Satoshi KonKatsuhiro OtomoGara TakashimaHideyuki Hori
Medium: film, anthology
Year: 1995
Writer: Katsuhiro Otomo, Satoshi Kon
Director: Katsuhiro Otomo, Koji Morimoto, Tensai Okamura
Actor: Shigeru Chiba, Hisao Egawa, Kayoko Fujii, Ami Hasegawa, Isamu Hayashi, Michio Hazama, Masato Hirano, Hideyuki Hori, Tsutomu Isobe, Tetsuya Iwanaga, Shozo Izuka, Chie Kojiro, Hisako Kyoda, Naoki Makijima, Ryuji Nakagi, Hidetoshi Nakamura, Kenichi Ogata, Chikao Otsuka, Osamu Saka, Bin Shimada, Yoko Soumi, Gara Takashima, Keaton Yamada, Koichi Yamadera, Keiko Yamamoto
Keywords: anime, SF, ghost, dystopia
Country: Japan
Language: Japanese
Format: 113 minutes
Website category: Anime 1990s
Review date: 14 June 2010
It's an anime film from Katsuhiro Otomo, the creator of the film that made anime movies an international phenomenon, Akira. It's now fifteen years old, but Japanese people still remember and recommend it. It's an artistic achievement. It was also a bigger hit in Japan than Ghost in the Shell. That's pretty good for an anthology film of three unconnected segments that's overall a bit dry, arty and lacking in entertainment value.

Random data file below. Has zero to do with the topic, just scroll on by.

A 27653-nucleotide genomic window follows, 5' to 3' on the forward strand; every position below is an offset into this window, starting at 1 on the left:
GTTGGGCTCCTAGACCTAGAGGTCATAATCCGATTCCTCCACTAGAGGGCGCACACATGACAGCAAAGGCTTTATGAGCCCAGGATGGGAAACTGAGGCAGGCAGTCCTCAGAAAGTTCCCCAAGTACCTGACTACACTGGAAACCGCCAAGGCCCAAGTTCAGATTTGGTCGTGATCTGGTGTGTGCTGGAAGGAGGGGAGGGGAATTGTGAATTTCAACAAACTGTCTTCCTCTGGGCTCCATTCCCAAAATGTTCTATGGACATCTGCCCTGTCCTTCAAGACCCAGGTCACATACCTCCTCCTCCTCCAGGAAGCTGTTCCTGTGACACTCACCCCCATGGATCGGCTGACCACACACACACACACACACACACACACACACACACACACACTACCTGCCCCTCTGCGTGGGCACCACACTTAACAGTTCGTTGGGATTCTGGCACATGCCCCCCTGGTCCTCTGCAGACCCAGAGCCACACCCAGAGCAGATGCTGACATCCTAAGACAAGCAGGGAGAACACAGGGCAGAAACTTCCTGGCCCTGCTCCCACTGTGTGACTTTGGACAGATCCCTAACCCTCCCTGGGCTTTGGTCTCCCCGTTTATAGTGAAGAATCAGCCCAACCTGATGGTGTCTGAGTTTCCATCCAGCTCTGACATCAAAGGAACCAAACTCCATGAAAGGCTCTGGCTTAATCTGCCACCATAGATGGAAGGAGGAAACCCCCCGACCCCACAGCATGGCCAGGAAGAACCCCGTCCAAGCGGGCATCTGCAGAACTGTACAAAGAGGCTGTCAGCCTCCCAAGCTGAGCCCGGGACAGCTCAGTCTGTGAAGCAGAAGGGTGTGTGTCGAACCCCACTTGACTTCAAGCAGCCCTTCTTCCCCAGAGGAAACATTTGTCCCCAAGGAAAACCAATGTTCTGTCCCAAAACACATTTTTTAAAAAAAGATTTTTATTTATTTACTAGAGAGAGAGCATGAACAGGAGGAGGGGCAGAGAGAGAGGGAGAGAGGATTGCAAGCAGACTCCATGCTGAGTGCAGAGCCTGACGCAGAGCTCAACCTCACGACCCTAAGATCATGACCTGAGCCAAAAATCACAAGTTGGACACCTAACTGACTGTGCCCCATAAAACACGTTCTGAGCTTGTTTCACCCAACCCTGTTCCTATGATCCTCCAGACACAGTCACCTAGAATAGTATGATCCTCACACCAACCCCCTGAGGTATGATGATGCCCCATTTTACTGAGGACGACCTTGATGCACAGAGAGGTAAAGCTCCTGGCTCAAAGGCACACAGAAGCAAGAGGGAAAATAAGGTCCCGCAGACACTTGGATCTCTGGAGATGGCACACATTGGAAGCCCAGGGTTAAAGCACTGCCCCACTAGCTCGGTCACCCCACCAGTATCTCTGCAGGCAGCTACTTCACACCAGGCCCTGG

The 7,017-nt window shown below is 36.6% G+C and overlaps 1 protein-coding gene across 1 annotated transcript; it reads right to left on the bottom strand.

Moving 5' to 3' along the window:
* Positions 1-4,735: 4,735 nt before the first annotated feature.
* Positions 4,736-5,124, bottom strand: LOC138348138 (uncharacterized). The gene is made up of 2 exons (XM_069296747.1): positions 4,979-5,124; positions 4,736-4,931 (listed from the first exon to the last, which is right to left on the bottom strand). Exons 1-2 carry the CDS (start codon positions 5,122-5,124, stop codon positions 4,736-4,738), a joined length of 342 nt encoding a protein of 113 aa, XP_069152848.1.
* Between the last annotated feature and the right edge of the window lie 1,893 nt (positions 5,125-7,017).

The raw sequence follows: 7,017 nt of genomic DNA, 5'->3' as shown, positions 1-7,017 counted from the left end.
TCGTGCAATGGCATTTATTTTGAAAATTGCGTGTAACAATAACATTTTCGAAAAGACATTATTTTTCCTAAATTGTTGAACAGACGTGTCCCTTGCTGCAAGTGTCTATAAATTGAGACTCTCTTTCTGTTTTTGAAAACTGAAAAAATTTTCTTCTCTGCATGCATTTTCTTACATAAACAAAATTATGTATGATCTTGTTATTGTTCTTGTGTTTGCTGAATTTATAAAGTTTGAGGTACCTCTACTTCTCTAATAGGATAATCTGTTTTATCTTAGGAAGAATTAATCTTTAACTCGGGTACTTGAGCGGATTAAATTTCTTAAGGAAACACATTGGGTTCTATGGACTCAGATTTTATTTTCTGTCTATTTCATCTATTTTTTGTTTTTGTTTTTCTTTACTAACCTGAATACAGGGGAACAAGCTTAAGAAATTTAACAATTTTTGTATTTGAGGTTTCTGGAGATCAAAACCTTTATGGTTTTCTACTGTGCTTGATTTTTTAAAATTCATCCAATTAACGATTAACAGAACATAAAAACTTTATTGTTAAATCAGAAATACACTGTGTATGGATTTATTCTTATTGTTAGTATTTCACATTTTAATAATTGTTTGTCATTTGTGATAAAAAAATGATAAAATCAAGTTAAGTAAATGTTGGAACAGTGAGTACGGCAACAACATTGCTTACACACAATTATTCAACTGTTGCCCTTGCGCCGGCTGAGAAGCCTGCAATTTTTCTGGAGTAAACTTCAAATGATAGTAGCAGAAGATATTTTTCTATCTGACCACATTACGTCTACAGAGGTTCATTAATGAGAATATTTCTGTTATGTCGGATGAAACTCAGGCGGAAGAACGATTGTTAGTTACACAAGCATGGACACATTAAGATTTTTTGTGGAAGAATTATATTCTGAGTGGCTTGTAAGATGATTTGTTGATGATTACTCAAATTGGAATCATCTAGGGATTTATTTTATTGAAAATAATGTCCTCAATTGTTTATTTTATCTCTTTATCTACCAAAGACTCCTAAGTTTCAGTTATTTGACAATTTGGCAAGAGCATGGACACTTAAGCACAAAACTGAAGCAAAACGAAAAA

The first segment, Magnetic Rose, is perhaps the best-regarded. It's also the one that comes closest to being a normal story, although it's still weird and not something you'd necessarily go around showing to random fourteen-year-olds. We begin in space. It's very nuts-and-bolts hard SF, following a salvage team in 2092 who refer to themselves dismissively as garbage collectors. If NASA sent a salvage team up tomorrow to rescue the valuable bits off dead satellites, this is what they'd look like. They're not even remotely glamorous. When an SOS comes in, it's coming from an area of space with dangerous magnetic fields and so there's a discussion about whether they should leave whoever it is to die. However they do eventually go in and it's Miguel the love rat and Heintz the almost stereotypically German German who climb aboard the wreck to investigate.